As a user of the T-44, I'd have to disagree. It was as reliable as any of the VHF boat anchors of the time.

I have been involved with 2-way service since 1962 and I did not consider these early UHF radios as "very nice". I do consider VHF and Low Band versions of equipment from that era true classics that performed very well for a long time but not so for their UHF counterparts.
I'd stack a T-44 against a GE VHF-lo pre-Prog any time.

Sensitivity of early UHF radios was terrible by todays standards, maybe 1uV with new tubes and recently aligned.
About the same as the VHF receivers of the time.

The life and efficiency of the final tubes was poor and the radios were just not very reliable.
I replaced VERY few lighthouse tubes. Fewer than the 829Bs I replaced.

Yes, there were a lot sold, manly for urban taxi use. The whole state of the art for UHF then was limited by poor equipment stability, lossy feedlines, poor antennas, low base station power etc.. that made it not generally competetive when VHF or Low Band was an option.
Lossy feedlines, connectors that were designed to work up to about 30MHz, low gain antennas and low power (base and mobile) because generating high power at 450 was more difficult then than generating high power at 1.9GHz is today.

But the equipment was viable. I still have a few working T-44s - with the original 2C39s. (And I may still have a working U44BBT modified into a repeater buried in the old radio stack.)

I found it was the mid 60s with the development of repeater systems along with radios like the original GE MASTR series that made UHF competetive with other bands for widespread use. I remember the first UHF MASTR repeater system we installed for a business user and we were amazed by the performance compared to prior experience with UHF.
UHF simplex is no worse than VHF simplex, allowing for the shorter range due to the higher frequency. Which has nothing to do with the viability of the radios.

NYPD stayed with VHF until the shared UHF TV spectrum became available. I beleive the huge increase in available channels was the main reason NYPD moved to UHF.
That, and a few other things - like much of the city was already on UHF (Sanitation, Traffic, etc.)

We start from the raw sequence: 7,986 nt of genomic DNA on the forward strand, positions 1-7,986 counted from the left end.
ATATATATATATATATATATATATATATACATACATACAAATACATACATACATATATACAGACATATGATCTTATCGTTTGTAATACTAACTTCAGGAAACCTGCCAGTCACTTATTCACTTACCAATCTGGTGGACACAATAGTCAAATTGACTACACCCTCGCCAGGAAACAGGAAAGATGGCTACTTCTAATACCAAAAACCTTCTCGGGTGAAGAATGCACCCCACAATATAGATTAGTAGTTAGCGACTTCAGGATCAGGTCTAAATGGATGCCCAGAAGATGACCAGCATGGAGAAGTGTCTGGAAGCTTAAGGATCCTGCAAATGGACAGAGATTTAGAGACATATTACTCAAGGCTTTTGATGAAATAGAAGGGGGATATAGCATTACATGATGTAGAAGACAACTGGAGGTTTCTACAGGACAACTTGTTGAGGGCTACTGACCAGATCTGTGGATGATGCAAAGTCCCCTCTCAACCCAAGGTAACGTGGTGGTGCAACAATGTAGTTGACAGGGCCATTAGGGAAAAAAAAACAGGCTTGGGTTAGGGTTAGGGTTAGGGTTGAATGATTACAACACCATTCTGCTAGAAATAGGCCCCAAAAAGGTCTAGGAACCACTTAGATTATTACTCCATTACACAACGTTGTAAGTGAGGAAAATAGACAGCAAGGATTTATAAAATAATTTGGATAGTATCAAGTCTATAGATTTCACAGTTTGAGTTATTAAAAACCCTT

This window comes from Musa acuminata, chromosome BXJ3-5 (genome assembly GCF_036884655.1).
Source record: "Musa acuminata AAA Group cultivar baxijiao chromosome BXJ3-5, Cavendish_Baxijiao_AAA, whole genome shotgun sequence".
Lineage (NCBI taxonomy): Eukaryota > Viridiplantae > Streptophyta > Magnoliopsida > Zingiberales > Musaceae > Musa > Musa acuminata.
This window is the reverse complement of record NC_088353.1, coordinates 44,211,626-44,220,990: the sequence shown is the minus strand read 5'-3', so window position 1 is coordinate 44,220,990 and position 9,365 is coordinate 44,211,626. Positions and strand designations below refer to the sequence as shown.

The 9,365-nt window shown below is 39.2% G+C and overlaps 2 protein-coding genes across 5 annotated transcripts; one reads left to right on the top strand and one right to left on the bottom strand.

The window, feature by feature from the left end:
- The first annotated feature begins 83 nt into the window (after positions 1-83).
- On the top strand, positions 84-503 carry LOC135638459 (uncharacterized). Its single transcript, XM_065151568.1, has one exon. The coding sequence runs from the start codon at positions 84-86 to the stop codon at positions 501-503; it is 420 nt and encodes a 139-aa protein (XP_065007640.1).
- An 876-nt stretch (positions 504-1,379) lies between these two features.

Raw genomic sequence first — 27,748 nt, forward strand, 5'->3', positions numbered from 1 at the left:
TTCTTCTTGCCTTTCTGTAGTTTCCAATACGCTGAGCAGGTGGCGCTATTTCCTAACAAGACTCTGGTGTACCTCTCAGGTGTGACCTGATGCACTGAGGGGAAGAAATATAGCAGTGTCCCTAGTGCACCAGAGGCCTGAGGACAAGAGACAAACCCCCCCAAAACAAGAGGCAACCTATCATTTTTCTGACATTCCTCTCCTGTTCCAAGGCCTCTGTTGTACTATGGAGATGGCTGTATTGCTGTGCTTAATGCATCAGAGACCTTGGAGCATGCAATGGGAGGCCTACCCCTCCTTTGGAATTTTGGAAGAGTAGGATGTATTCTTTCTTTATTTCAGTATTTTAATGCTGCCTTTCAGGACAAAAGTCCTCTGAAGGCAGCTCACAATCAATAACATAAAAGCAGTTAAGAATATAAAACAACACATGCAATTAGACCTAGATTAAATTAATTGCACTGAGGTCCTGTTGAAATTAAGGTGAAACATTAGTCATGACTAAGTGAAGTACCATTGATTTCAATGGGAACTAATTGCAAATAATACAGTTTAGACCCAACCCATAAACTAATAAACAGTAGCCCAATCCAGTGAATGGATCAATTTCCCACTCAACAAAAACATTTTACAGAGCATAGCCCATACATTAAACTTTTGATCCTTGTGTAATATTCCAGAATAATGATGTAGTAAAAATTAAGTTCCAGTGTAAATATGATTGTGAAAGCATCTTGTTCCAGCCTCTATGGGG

k2hz

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I don't want to beat the topic to death but I do want to first clarify my original comment. The question raised in this topic was why, given that UHF propagation has advantages over VHF in an urban environment, did FDNY not initially adopt UHF. I used the word "viable" rather than "availlable" because I knew that UHF radios existed at the time.

My basic point was that in the 1950s the current state of UHF technology did not support this advantage to the point it does today. The general perception of use of UHF vs VHF taught while in was in tech school in 1960-62 was that UHF was suitable only for short range use like taxis in an urban downtown area or on-site industrial systems. This perception was reinforced by my early field experience until the technology improved during the 60s and 70s.

I don't beleive FDNY would have been able to use UHF in the 50's other than for lower Manhattan. The idea of Boro-wide coverage on UHF, especially in Queens or SI would have been considered out of the question.

With all the improvements in equipment performance, antennas etc.. plus voting receiver and simulcast technology today UHF is clearly a good choice.

While I can't dispute that the T44 might work well in a controlled environment, that was not my experince in servicing equipment in the 60s. The earliest dynamotor VHF radios like the GE "Pre Prog" ES-1B and Motorola "80D" lasted many years in urban taxi service. The trunk of a cab is probably the worst possible environment. Later UHF radios like your T44 or a GE "Prog Line" did not stand up well compared to the VHF models. While the 2C39 tube may last in a good environment, the tube sockets constanly failed with the buildup of crud common in cab radios that caused arc-over and corrosion that made for a major repair. Comparable VHF radios were seldom in for repairs with vibrator failure probably the most common problem. I found that most VHF radios had and maintained sensitivity of 0.5 uV or better with rare need for realignment. UHF sensitivity was not comparable and any I have seen in Ham use had a preamp added to make them useable.

The T44 is what it is and I don't doubt that your experience with it has been satisfactory for your use while my experience with it and comparable UHF radios of the era was otherwise.